Chip is looking for a secondary car to complement his Audi A6. He has had dreams of owning something with beauty and speed, but the choices can be difficult within only about $35,000 to spend. What car should he buy?
(Welcome back to What Car Should You Buy? Where we give real people real advice about buying cars. )
Here is the scenario:
I’m looking for a second car that’s as beautiful as it is fun to drive. Something that makes me smile as I’m walking to it and then maintains that joy during the drive. I will mostly use the car when I’m not taking the kids to school. That means hot Florida summers, so the a/c needs to work well. I currently own an Audi A6 with a tune on it that makes around 450 hp, so this car has to be more fun than that.
While I love Aston Martins a beautiful car doesn’t have to be European as I happen to think the Viper is stunning as well. I don’t plan on keeping this for very long, maybe three years max so while it needs to be somewhat reliable I don’t need to worry about it lasting a long time. I would really like to have a manual and I can spend up to $35,000.
Budget: Up to $35,000
Daily Driver: No
Location: Central Florida
Wants: Beauty, Handling, Power in that order
Doesn’t want: Anything that resembles a Pontiac Aztek
Well, Chip, I can certainly understand your desire for a stylish car. But while $35,000 gets you a nice car, it can be a challenge to get you a nice exotic car. But if you are a bit flexible on some of your requirements, it can be achievable.
Behold, the Maserati GranTurismo! You may be surprised that these absolutely gorgeous GT cars are now well within the $35,000 range and that doesn’t mean you need to buy some high mileage nightmare either. Of course, the Maserati does not have a manual transmission but with these looks and the sound of the Ferrari-sourced V8, your left foot won’t feel too bad.
As for handling these Maseratis aren’t necessarily the type of car you attack your local racetrack with, but if you happen to find a twisty road in Florida you won’t be disappointed. Here is a nice blue one in Texas with less than 30,000 miles. Maintenance isn’t super cheap, to say the least, but within a three-year period it hopefully won’t need too much.
The 2005 Lotus Elise was introduced the right way. It started out as race-spec only in the U.S. while the company figured out a way to get it road legal, which means it is practically the definition of a race car for the road.
And this specific Elise is as good as it gets. Yellow—the most exotic color. Manual. Already in Florida. Your priorities are beauty and handling before speed. With the Elise, all three were the ingredients chosen to create the perfect little sports car.
It’s got the looks, layout and philosophy of an exotic car, and the best part is it won’t even take up too much driveway space. $32,900 for one of the best sports cars of the century so far. Seal the deal.
You want an Aston Martin, but you have a normal-person budget, want a manual and don’t care if it’s American or not. Immediately my mind went to the current Ford Mustang, which kinda weirdly almost looks like an Aston Martin (even more so pre-2018 refresh) and is a truly phenomenal car.
It’s fast, handles well enough for its size, looks great and packs a wonderfully modern and powerful naturally aspirated V8. And you can get a recent used Mustang GT for under $35,000, easily.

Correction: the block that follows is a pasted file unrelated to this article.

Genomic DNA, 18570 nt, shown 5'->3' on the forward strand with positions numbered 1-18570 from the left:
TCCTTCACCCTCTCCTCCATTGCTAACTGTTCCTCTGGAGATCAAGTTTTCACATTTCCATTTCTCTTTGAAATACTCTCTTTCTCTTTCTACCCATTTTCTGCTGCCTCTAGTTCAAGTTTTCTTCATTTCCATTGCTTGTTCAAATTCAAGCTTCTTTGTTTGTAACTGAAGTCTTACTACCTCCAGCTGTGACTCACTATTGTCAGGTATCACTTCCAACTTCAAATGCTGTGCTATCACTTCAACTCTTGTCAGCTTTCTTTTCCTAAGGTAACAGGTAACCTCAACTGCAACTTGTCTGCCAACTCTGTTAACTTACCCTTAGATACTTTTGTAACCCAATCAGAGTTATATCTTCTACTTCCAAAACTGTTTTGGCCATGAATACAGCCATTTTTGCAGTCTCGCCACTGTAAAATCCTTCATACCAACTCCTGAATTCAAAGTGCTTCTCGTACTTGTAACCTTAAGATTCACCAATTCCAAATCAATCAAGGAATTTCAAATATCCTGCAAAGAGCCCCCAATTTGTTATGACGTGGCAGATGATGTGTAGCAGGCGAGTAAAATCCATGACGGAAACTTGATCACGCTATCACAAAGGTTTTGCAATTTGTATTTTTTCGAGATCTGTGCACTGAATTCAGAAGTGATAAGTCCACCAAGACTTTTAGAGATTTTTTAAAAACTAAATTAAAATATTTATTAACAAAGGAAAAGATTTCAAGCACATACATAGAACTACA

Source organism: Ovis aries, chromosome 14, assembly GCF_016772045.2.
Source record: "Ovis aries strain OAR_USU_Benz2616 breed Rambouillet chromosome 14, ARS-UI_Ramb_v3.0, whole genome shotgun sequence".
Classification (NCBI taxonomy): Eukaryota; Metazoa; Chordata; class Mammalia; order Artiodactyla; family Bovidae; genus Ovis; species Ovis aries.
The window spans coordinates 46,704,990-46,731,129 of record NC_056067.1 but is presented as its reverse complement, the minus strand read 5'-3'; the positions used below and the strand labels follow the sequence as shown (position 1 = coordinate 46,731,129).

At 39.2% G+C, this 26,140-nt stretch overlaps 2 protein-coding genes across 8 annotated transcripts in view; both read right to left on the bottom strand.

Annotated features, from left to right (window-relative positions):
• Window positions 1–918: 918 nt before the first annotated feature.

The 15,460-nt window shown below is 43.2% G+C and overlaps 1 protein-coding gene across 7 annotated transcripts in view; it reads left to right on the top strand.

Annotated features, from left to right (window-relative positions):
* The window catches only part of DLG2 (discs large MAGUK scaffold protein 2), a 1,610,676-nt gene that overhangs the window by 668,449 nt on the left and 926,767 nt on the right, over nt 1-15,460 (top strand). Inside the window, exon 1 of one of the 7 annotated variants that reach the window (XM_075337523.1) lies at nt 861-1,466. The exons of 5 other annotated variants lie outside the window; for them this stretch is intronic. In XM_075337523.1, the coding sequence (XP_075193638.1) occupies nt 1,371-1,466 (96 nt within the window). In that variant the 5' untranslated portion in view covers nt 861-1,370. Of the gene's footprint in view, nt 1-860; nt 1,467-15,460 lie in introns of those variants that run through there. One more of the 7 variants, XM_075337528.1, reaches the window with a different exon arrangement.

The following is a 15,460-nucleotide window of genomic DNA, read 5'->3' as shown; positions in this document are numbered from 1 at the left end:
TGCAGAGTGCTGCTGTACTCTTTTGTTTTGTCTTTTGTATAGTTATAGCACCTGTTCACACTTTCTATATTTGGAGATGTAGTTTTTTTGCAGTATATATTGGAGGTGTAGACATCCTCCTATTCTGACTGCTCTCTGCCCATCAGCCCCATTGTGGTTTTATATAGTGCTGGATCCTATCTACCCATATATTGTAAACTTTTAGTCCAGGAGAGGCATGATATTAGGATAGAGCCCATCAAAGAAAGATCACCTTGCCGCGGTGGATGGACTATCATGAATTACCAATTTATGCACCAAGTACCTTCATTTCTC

But let’s take this exotic idea even further—what about the old Mustang Shelby GT500? Good Lord, those have gotten cheap. Stretch your budget a bit and you can maybe get a 2013 model, the one with the supercharged 5.8-liter V8 and a staggering 662 HP. Here’s one near you for $40,258.
If that’s a bridge too far, I have never, ever had a bad time in a “regular” Mustang GT. All the newer ones are a blast, and they’re classless cars too—everyone looks cool in them, whether you’re a tech millionaire or just a working stiff like the rest of us.
I know there’s many of you out there who believe that I often don’t take these seriously enough, but I assure you that’s not true—I’ll stand behind every suggestion I make, and I earnestly believe in the cars I suggest. This time, though, well, you may have a point. Even so, I can’t help that the first car I thought of for an exotic car for non-exotic money was this one: a Laser 917.
The Laser 917 was a Volkswagen-based kit car designed to look like the legendary Porsche 917 race car. And it did look like it! Racing movies would sometimes use these as stand-ins for the much more rare and expensive real thing (well, one of the Herbie movies did, at least) and while they were originally designed for VW motors, people have built these with Porsche engines, Corvair engines, even LS V8s to get a car that’s actually pretty damn fast.
So, I’ll stand behind the basic idea: you can get a really, really exotic looking and driving car, potentially, for much less money with one of these. The trick is finding one.
So far, the only non-total basket case I’ve found is this one in Florida, and it does appear to be very well put-together and in great shape. The problem is that the, um, style, with its purple-to-green color-shift paint and those wheels may not be to everyones, uh, taste. Also, it seems to just have a stock air-cooled VW motor.
Still, it’s a start, and at $14,500 (I bet you can talk them down, too), there’s plenty of leftover money to make this thing right. There’s even a Detroit-based company that specializes in making really amazing Laser 917s. I say, get this well-sorted but taste-challenged one from Florida as cheap as you can, and spend the rest of your budget with these RCR people to make the car just what you want.
It’s a little more work, yes, but in the end you’ll have something that’s genuinely exotic, no question or compromises.
It’ll be fun, right? Isn’t that what this is all about?